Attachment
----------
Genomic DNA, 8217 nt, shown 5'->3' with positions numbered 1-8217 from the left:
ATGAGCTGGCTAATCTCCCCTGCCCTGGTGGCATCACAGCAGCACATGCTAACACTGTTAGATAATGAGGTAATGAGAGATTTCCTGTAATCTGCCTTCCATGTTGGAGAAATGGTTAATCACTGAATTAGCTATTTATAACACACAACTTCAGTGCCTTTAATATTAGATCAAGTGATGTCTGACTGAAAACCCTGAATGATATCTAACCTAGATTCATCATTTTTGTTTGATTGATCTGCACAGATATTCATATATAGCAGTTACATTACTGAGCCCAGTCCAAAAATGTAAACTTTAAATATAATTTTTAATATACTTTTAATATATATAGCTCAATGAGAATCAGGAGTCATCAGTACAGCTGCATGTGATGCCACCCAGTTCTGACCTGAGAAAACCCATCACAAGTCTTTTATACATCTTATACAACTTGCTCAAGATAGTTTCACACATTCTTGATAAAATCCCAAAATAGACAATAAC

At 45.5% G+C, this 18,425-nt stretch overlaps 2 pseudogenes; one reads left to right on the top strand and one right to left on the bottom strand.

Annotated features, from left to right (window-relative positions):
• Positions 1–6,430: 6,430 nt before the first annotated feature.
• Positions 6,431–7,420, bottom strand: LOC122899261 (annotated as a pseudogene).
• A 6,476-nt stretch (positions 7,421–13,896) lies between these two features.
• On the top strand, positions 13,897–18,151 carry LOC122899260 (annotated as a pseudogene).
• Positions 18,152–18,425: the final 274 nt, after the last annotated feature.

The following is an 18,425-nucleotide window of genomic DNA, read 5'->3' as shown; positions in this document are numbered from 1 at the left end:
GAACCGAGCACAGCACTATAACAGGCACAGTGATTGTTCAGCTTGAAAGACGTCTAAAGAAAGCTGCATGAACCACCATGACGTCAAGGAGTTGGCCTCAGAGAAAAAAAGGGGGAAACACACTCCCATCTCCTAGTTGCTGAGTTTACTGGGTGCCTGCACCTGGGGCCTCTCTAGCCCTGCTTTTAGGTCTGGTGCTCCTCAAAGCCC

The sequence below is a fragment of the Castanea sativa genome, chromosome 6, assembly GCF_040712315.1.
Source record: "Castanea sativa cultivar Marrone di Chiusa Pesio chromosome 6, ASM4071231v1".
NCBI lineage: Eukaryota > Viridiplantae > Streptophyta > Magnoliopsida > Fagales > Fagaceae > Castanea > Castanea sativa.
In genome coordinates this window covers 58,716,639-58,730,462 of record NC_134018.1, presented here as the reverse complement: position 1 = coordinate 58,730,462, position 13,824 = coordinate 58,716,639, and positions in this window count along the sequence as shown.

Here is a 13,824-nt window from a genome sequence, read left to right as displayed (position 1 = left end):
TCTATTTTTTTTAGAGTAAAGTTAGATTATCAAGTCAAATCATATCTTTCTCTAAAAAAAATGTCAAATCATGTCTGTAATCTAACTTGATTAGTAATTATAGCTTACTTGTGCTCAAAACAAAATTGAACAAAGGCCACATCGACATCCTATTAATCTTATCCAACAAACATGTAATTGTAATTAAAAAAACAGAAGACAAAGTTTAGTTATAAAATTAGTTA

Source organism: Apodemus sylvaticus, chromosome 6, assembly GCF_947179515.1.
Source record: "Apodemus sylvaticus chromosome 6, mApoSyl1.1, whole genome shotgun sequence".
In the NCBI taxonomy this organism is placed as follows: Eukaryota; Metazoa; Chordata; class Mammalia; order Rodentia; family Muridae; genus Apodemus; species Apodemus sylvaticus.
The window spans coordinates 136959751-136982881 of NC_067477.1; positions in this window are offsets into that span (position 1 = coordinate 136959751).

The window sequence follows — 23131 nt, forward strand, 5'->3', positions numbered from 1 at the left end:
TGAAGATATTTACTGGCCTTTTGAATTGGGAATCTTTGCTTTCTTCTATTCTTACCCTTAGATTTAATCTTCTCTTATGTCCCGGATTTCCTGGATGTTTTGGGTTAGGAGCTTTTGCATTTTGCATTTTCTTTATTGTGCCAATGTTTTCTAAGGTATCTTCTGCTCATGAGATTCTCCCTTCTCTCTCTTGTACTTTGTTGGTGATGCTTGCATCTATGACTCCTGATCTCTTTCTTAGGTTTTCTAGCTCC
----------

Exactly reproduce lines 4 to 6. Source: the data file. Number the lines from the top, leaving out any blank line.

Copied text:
Annotated features, from left to right (window-relative positions):
• Positions 1–6,430: 6,430 nt before the first annotated feature.
• Positions 6,431–7,420, bottom strand: LOC122899261 (annotated as a pseudogene).